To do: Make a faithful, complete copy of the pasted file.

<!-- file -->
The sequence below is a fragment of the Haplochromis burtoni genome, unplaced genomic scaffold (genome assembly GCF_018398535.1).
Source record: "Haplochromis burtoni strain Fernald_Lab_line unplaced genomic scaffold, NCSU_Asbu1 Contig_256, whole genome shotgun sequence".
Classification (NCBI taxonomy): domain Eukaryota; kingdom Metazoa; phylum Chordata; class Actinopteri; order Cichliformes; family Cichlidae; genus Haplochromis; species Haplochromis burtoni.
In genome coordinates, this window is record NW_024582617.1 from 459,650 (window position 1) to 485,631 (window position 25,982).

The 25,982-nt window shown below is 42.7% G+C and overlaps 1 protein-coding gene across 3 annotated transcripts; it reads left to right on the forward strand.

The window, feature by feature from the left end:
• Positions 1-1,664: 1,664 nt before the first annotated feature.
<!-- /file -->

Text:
The sequence below is a fragment of the Haplochromis burtoni genome, unplaced genomic scaffold (genome assembly GCF_018398535.1).
Source record: "Haplochromis burtoni strain Fernald_Lab_line unplaced genomic scaffold, NCSU_Asbu1 Contig_256, whole genome shotgun sequence".
Classification (NCBI taxonomy): domain Eukaryota; kingdom Metazoa; phylum Chordata; class Actinopteri; order Cichliformes; family Cichlidae; genus Haplochromis; species Haplochromis burtoni.
In genome coordinates, this window is record NW_024582617.1 from 459,650 (window position 1) to 485,631 (window position 25,982).

The 25,982-nt window shown below is 42.7% G+C and overlaps 1 protein-coding gene across 3 annotated transcripts; it reads left to right on the forward strand.

The window, feature by feature from the left end:
• Positions 1-1,664: 1,664 nt before the first annotated feature.